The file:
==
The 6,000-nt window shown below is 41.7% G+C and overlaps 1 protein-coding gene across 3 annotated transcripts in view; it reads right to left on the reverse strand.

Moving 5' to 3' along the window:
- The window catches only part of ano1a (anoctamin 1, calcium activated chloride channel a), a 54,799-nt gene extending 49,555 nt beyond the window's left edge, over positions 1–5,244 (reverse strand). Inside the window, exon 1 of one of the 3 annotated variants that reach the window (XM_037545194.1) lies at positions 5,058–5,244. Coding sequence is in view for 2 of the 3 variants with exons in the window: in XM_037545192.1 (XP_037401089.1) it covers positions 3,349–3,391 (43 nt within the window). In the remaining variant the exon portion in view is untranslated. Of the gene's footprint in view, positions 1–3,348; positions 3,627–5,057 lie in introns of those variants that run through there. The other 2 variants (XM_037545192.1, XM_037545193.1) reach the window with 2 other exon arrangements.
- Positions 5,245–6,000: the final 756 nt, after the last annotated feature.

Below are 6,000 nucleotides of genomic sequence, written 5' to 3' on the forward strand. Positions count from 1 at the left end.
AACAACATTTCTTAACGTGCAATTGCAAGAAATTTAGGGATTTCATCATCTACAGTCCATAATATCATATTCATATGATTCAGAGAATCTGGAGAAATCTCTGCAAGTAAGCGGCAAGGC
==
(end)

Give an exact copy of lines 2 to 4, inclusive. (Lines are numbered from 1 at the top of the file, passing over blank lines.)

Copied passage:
Moving 5' to 3' along the window:
- The window catches only part of ano1a (anoctamin 1, calcium activated chloride channel a), a 54,799-nt gene extending 49,555 nt beyond the window's left edge, over positions 1–5,244 (reverse strand). Inside the window, exon 1 of one of the 3 annotated variants that reach the window (XM_037545194.1) lies at positions 5,058–5,244. Coding sequence is in view for 2 of the 3 variants with exons in the window: in XM_037545192.1 (XP_037401089.1) it covers positions 3,349–3,391 (43 nt within the window). In the remaining variant the exon portion in view is untranslated. Of the gene's footprint in view, positions 1–3,348; positions 3,627–5,057 lie in introns of those variants that run through there. The other 2 variants (XM_037545192.1, XM_037545193.1) reach the window with 2 other exon arrangements.
- Positions 5,245–6,000: the final 756 nt, after the last annotated feature.